New technologies and the desire to push boundaries have always inspired Louis Vuitton, for whom products are true treasures of savoir-faire. A unique key, an exclusive personal number, the invention of the five-tumbler lock in 1890 was a minor technological revolution. This patented unpickable lock transformed the trunk into a secure safe. Even the renowned escape artist Houdini declined to challenge the exceptional creation that allowed travelers to voyage in total tranquility. The optimism and excitement of new ideas that marked the early 20th century had special resonance in Asnières. In the park around the Atelier, apprentice inventors Pierre and Jean Vuitton designed the Vuitton-Huber. Displayed at the 1909 Exposition Internationale de la Locomotion Aérienne in the Grand Palais in Paris, the aircraft was equipped with two rotors turning in opposite directions and is considered one of the earliest precursors of the modern helicopter.
No matter the field, today Louis Vuitton brings both its innovative spirit coupled with its traditional savoir-faire, surprising the world with creative inventions from the cutting-edge Tambour Horizon Connected Watch to a high-tech Trophy Trunk for the League of Legends championship, a first in esports history.Read less Read more
Fashion in movement
1854. Louis Vuitton became friends with haute couture pioneer Charles Frederick Worth and, in the window of his very first shop on Paris’ rue Neuve-des-Capucines, displayed a sign announcing his “specialization in fashion packing.” While fashion was always intertwined with the Maison's trunk-making and packing activities, it was under the guidance of Marc Jacobs that women’s ready-to-wear saw the light of day in 1997. Men’s ready-to-wear was created in 1999 for the first Men’s show in 2000, before being taken over by the creative genius of Kim Jones from 2011 to 2018.
Today, the women’s and men’s ready-to-wear studios hone their vision to perpetuate the Louis Vuitton spirit. They adapt to every woman and every man by offering an incredible variety of creations, striking an impressive balance between comfort and functionality. Singular silhouettes allow for freedom of movement in perfect elegance. Nourished by history, codes, materials and colors, Louis Vuitton fashion also seeks out the new with extremely innovative and even futuristic fabrics. Spurred on by this vision, ready-to-wear adds a new vocabulary to Louis Vuitton’s style, inspired by a flexible, fluid world in constant motion.Read less Read more
Imaginative displays that enchant and inspire
At Louis Vuitton, staging is an art in itself. Present early on at World Fairs, the Maison distinguished itself with elaborate displays such as a carousel-like stand at the 1900 Paris Exposition. Later, led by Louis’ grandson, the visionary aesthete Gaston-Louis Vuitton, the Maison’s store windows became pure visual treats for onlookers, establishing their creation as a true artform, an expertise inseparable from the history and culture of Louis Vuitton.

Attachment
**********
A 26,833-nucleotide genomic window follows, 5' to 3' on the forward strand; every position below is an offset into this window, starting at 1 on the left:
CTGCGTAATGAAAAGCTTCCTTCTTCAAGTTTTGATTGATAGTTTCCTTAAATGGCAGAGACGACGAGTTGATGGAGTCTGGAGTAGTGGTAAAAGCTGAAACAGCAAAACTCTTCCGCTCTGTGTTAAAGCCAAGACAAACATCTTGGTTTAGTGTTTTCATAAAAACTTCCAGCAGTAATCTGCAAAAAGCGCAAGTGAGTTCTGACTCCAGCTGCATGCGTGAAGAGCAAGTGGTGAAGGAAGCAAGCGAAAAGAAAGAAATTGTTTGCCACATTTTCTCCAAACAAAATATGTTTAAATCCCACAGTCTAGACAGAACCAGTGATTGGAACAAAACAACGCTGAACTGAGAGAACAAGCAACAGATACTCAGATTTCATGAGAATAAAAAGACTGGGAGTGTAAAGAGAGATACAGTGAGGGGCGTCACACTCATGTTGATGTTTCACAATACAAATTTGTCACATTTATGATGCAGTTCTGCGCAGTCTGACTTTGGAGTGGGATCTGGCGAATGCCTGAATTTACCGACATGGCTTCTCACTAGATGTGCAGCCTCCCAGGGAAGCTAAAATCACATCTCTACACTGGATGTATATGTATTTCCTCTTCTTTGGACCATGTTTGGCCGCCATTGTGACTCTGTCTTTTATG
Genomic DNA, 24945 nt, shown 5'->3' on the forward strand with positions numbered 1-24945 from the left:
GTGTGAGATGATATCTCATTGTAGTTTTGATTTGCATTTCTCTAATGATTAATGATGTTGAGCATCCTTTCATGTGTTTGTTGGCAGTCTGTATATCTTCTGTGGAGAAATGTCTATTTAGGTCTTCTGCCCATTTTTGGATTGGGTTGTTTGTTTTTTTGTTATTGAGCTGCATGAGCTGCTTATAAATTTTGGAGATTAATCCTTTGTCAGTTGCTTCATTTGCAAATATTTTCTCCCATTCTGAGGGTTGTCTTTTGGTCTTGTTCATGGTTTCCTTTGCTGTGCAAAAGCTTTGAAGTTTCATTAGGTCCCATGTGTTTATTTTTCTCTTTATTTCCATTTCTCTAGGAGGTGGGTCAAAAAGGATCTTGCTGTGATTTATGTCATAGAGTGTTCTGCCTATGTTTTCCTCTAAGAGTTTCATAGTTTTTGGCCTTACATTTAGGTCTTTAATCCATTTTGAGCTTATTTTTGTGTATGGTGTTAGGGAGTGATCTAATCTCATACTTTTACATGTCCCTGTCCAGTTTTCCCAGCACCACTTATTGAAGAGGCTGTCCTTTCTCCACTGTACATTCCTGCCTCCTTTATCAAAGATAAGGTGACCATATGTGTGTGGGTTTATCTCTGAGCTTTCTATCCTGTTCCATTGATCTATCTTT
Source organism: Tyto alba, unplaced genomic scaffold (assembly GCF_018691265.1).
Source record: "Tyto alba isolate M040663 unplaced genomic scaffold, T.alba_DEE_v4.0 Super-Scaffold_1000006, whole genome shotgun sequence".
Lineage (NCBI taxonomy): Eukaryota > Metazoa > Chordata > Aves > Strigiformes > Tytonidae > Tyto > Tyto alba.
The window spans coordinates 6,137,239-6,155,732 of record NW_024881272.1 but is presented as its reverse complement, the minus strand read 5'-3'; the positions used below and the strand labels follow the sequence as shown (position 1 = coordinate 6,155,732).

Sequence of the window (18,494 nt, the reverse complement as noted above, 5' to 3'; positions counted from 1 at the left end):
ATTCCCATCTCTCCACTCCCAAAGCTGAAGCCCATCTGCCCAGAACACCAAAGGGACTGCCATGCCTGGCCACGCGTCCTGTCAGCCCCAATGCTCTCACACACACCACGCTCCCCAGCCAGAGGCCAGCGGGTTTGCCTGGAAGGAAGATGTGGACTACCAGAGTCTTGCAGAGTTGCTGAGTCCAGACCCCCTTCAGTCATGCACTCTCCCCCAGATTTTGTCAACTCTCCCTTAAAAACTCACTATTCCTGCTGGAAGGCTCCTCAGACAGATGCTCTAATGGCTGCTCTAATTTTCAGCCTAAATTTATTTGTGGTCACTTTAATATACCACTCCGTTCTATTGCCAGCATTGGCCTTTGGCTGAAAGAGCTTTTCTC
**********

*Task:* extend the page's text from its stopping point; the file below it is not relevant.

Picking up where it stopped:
Since then, the Maison's flair for staging has expanded to fashion shows and cultural exhibitions: expressed in the form of set design, architecture, dance and music, these displays are unforgettable invitations for the mind to travel.Read less Read more
Journeys in the world of fragrance
In the era of Art Deco, Louis Vuitton crafts vanity cases, transforming everyday objects into objets d’art. In a prologue to its first perfumes, the Maison showcases its creativity in travel flasks. The 1925 Paris Decorative Arts Exposition unveils Louis Vuitton’s first collaborations with leading designers, featuring furniture, glassware and ceramics. Trunks and vanity cases are fitted with luxurious compacts, brushes and eaux de Cologne. The 50-piece Milano toiletries case includes cut crystal vials with vermillion stoppers, along with beauty travel essentials.
Enter the first perfume signed Louis Vuitton, Heures d’Absence, encased in a mythical bottle shaped like roadside mile markers as an invitation to travel the world. Je Tu Il, Réminiscences and Eau de Voyage soon followed, although their ephemeral formulations will forever remain a mystery. In 2021, in an untiring quest to master the most beautiful raw materials, Master Perfumer Jacques Cavallier-Belletrud set out to explore the world. He returned with the purest and most precious oud wood, which he personally selected in Bangladesh, in the foothills of the Himalayas. He used this rare and powerful resin to compose PUR OUD, an ode to travel and a journey in itself.Read less Read more
LOUIS THE GAME
Immerse yourself in the fascinating world of Louis Vuitton with Vivienne, the Maison’s mascotRead less Read more
Our key figures
More than 8,100 people joined Louis Vuitton adventure in 2021
More than 30,000 Louis Vuitton employees around the world
More than 460 stores and a growing e-commerce network
Workshops, including 21 in France and 17 in Europe and the United States
Warehouses around the world
Over 60 countries to explore thanks to Louis Vuitton career opportunities
More than 70 different nationalities represented in our teams
Of our workforce are under the age of 35